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BMC Proceedings

Open Access

Activated Stat5 levels do not increase with cell density in contrast to activated Stat3 levels in breast epithelial cell culture

  • Jamaica D Cass1,
  • Mulu Geletu2,
  • Sandip SenGupta3,
  • Bruce E Elliott1 and
  • Leda Raptis2Email author
BMC Proceedings20137(Suppl 2):P31

Published: 4 April 2013


The Signal Transducer and Activator of Transcription-3 (Stat3) is activated by cytokine receptors such as the IL6 receptor (IL6R) family, as well as Src and Abl. In cancer, Stat3 can become constitutively active, regulate genes involved in survival, proliferation and invasion, and has been associated with poor survival in breast cancer patients. Our group recently discovered a novel pathway of Stat3 activation triggered by engagement of cadherins, cell to cell adhesion molecules, which induce high levels of Rac and transcriptional activation of IL6. Another Stat family member, Stat5, is known to promote breast differentiation and lactation in response to lactogenic hormones, and its activation correlates with a more differentiated breast tumour phenotype.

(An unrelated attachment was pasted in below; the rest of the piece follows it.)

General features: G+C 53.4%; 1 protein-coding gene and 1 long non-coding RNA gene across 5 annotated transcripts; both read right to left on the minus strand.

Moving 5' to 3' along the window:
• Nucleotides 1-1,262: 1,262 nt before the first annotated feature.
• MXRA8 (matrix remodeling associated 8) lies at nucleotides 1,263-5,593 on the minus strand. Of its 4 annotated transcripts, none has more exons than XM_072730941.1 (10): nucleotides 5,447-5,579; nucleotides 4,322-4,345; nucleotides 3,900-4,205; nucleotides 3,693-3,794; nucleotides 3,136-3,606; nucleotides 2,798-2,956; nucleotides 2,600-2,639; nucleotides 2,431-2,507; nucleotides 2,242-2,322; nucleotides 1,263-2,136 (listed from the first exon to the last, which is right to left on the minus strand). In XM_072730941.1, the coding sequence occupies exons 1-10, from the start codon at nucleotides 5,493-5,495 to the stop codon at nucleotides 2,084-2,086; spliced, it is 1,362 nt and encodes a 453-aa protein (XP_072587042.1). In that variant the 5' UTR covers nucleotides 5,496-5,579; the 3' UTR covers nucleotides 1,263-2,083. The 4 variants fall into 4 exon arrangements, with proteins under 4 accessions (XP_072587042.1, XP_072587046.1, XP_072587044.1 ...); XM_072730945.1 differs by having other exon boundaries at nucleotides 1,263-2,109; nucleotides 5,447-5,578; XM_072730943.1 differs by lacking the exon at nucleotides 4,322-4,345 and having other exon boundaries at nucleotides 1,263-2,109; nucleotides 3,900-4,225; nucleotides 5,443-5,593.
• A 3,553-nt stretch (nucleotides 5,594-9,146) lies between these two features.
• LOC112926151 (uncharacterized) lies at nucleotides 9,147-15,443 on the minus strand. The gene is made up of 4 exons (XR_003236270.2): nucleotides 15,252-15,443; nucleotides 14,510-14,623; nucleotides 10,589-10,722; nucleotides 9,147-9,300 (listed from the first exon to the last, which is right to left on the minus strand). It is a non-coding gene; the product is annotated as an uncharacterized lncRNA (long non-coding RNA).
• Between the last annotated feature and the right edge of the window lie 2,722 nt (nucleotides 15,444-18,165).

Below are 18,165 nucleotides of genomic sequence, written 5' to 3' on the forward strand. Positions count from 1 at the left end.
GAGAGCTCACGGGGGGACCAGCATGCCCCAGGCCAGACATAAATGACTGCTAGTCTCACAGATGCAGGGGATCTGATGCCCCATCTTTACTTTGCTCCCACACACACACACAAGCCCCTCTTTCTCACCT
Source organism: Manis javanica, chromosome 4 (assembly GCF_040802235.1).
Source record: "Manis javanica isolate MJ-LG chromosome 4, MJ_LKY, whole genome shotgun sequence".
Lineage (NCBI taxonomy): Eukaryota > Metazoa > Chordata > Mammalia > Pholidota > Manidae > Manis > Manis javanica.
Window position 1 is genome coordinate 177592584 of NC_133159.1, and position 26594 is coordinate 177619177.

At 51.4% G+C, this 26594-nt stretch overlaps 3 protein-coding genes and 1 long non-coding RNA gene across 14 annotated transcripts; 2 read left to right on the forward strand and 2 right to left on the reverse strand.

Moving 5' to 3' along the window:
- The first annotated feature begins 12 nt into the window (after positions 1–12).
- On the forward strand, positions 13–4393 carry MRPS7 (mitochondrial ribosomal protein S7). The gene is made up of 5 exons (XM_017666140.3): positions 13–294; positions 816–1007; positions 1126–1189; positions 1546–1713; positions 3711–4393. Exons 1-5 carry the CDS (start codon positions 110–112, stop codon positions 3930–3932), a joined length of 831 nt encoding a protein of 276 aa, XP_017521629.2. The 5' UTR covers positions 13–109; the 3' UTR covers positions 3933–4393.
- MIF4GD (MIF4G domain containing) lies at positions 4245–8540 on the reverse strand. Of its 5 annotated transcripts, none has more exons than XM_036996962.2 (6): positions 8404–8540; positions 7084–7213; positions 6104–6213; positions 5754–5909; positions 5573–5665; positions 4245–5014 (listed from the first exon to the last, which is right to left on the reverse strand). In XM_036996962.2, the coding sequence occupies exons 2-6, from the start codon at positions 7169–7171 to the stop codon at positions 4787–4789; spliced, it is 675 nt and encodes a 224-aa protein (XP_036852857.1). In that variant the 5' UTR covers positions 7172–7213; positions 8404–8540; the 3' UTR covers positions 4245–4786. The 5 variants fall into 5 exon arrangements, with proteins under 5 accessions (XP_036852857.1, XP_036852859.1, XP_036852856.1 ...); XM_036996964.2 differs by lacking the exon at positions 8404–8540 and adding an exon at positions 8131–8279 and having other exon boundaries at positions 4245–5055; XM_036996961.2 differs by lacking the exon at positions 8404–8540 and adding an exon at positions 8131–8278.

Materials and method

To assess whether Stat5 activation also increases with cell density, HC11 breast epithelial cells were plated at different densities, and pY694Stat5, pY705Stat3 and corresponding target genes (cyclin D1 and p21) were assayed via Western blotting. Cyclin D1 and p21 were also stained and scored on a human breast cancer tissue microarray (n=63).


PYStat3 expression was dramatically increased in cells at higher densities, however pYStat5 levels remained constant throughout all cell densities. This indicates that Stat3 and Stat5, although activated by similar cytokines, are differentially regulated in breast development.


Activated Stat5 levels do not increase with cell density in contrast to activated Stat3 levels in breast epithelial cell culture. Additionally, expression of the Stat3 target gene, cyclin D1, is correlated inversely with triple negative breast cancers, supporting a distinct role of this pathway in breast cancer subtypes. Together, our results suggest differential regulatory roles of Stat3 vs Stat5 in breast cancer.

Financial support

CBCF, CIHR, Terry Fox Transdisciplinary Studentship in Partnership with CIHR.

Authors’ Affiliations

Division of Cancer Biology and Genetics, Queen’s University, Kingston, Canada
Department of Biomedical and Molecular Sciences, Queen’s University, Kingston, Canada
Department of Pathology and Molecular Medicine, Queen’s University, Kingston, Canada


© Cass et al; licensee BioMed Central Ltd. 2013

This article is published under license to BioMed Central Ltd. This is an Open Access article distributed under the terms of the Creative Commons Attribution License (, which permits unrestricted use, distribution, and reproduction in any medium, provided the original work is properly cited.